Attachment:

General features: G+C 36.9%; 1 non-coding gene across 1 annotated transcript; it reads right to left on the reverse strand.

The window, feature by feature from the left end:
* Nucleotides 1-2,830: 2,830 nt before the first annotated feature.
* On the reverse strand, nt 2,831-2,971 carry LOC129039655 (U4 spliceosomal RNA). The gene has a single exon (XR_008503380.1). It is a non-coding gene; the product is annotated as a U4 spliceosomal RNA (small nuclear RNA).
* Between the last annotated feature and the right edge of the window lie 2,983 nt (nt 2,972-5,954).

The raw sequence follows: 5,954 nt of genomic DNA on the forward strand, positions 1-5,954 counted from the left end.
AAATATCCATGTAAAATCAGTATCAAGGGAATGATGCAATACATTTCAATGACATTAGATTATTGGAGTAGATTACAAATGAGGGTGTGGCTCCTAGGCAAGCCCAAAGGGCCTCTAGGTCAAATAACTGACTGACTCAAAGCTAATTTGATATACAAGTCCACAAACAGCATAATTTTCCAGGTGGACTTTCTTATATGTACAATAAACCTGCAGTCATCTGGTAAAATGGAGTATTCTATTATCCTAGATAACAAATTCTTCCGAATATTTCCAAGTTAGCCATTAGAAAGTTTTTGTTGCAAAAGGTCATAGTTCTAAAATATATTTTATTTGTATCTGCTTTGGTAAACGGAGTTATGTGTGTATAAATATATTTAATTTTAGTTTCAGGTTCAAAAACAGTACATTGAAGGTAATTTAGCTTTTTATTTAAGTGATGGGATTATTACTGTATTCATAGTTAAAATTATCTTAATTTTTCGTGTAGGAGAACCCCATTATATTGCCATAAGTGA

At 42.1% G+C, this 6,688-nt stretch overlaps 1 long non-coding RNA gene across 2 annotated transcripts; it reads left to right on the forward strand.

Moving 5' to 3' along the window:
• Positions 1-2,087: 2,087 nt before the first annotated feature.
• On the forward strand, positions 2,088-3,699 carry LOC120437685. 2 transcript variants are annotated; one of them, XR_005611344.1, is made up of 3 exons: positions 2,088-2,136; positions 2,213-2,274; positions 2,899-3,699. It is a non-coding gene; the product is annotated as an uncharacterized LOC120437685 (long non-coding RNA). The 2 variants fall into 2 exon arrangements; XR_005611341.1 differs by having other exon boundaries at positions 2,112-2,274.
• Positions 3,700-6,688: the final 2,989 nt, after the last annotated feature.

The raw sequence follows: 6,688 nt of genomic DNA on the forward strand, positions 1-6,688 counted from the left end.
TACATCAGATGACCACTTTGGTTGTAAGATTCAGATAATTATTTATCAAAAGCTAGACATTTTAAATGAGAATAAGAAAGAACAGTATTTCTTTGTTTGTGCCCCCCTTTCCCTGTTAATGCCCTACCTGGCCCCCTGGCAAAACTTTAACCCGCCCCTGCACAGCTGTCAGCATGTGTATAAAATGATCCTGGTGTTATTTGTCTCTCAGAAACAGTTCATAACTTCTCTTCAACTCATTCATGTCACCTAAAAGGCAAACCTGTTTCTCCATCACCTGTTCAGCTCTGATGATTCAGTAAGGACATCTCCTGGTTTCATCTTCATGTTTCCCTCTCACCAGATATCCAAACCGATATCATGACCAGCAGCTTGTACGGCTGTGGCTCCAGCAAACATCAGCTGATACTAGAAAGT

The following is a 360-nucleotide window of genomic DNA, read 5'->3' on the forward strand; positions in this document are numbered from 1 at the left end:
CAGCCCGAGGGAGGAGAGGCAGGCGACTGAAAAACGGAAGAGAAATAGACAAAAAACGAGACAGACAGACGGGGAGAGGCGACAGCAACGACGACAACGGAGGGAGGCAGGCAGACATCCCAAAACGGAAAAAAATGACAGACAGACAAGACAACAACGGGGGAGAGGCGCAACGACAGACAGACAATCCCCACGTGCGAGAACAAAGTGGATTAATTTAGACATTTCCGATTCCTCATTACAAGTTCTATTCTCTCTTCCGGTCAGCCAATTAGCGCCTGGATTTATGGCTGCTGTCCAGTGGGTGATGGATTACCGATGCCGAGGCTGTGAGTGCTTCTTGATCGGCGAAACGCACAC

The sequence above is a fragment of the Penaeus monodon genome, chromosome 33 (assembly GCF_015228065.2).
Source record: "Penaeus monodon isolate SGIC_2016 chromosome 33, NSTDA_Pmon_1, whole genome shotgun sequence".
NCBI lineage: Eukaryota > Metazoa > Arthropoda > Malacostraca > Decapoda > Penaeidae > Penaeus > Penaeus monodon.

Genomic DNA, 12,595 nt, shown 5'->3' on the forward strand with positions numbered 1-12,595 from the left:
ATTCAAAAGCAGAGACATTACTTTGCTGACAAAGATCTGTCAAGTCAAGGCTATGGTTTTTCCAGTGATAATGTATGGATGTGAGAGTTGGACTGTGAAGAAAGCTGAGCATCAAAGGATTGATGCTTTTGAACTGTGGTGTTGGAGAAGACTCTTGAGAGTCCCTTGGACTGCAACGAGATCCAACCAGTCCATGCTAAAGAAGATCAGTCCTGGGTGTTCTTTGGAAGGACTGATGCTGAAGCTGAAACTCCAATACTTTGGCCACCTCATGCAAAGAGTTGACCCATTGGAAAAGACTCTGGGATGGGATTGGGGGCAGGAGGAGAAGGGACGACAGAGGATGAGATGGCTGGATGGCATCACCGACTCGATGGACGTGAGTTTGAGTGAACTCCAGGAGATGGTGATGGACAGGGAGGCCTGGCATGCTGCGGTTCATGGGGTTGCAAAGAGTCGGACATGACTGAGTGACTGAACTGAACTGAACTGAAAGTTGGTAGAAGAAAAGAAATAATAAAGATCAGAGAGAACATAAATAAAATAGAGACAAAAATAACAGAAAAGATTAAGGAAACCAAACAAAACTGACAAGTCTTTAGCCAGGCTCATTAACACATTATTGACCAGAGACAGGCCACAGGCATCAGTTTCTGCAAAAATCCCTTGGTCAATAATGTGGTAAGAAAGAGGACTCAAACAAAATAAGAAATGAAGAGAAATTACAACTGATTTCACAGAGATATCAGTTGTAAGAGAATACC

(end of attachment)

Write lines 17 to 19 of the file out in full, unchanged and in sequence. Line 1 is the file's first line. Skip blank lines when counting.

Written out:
The sequence above is a fragment of the Penaeus monodon genome, chromosome 33 (assembly GCF_015228065.2).
Source record: "Penaeus monodon isolate SGIC_2016 chromosome 33, NSTDA_Pmon_1, whole genome shotgun sequence".
NCBI lineage: Eukaryota > Metazoa > Arthropoda > Malacostraca > Decapoda > Penaeidae > Penaeus > Penaeus monodon.